What You Need to Know About the Second Stimulus Payment- Jan. Entry

Last week legislation passed the largest stimulus package since the CARES Act was signed in March of 2020. As expected, this new bill may cause some confusion so to help sort it out, here are a few questions and answers about the new package.


When will I get my check? Checks are supposed to be produced quickly and some will be receiving their payment as early as January 6th. Just as the last, the checks are advances of credits for 2020. It will not affect your “normal” refund in 2020, nor how much you owe.


How will I get my check? In many cases, direct deposit. The IRS will deposit your payment directly into the same banking account you used for your last filed return. Others will be mailed out as before.


How big will my check be? Each payment will be $600 per person- or $1,200 for married couples filing jointly – and an additional $600 per child.


Are their limits on children? There are no limits on the number of children that qualify, however the child must be under the age of 17 at the end of the tax year.


Are there income limits on checks? The amount of the check will begin to phaseout for those earning more than $75,000 ($150,000 for joint returns and $112,500 for heads of household). This is the adjusted gross income, not taxable income. The term “phaseout” means that the benefit will decrease as a person’s income goes up. It’s a 5% drop which means that for every $100 of income above those thresholds, your check will drop by $5. This phaseout also applies to the dependent portion of a payment as well.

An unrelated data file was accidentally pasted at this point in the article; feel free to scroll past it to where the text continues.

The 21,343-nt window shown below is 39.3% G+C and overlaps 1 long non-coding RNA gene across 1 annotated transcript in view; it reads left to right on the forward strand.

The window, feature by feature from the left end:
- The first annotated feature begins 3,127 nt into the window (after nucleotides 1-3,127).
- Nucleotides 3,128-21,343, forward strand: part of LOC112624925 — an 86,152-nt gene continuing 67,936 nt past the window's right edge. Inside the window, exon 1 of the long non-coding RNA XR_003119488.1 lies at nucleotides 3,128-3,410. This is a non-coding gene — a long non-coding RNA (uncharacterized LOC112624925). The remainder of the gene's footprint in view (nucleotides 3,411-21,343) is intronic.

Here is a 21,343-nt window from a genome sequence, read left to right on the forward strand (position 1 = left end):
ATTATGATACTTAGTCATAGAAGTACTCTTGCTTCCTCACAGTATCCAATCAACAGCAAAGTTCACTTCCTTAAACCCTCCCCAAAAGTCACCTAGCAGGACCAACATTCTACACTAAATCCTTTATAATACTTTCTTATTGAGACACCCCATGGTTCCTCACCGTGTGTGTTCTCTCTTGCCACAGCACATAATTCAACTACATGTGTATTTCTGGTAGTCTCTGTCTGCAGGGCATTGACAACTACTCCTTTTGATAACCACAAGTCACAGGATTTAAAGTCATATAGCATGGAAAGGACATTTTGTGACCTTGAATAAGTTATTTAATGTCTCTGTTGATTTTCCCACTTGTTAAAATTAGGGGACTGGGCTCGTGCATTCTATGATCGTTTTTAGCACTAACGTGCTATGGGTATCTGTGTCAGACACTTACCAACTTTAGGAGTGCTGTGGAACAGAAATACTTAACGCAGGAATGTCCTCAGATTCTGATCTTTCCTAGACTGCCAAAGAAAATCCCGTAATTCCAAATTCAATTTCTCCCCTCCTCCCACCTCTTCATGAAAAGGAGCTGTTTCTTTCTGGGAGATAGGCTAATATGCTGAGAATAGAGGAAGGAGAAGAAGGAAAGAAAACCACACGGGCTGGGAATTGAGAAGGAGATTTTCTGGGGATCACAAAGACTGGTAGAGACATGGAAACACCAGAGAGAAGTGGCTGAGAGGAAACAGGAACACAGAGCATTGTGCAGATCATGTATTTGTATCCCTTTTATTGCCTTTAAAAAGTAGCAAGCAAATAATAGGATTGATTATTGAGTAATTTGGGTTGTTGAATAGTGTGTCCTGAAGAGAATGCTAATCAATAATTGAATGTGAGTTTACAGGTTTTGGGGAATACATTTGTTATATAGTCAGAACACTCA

What if I make less in 2020 than in 2019? Your check is determined by your 2020 income but will be based on your 2019 tax returns. If you are entitled to more money, you can claim a credit on your 2020 federal income tax return for the difference (just as before). Those that receive government benefits or do not have any income can still expect to receive a check.


What if I didn’t file a 2019 tax return? Non-filers who receive benefits from Social Security Administration, Railroad Retirement Board, and the Department of Veterans Affairs will receive automatic payments based on information already in the system.


Is my check taxable? No. As before this is not taxable income.


Do I need a Social Security Number (SSN) to get a check? Yes, or an adoption taxpayer identification number. The same applies to spouses and kids. If you are married to someone with an ITIN and you file jointly, this will not disqualify you from getting a check. Additionally, if you are a married taxpayer filing jointly and at least one of you has a valid SSN, you will receive a check for your dependent. This is different from the CARES Act.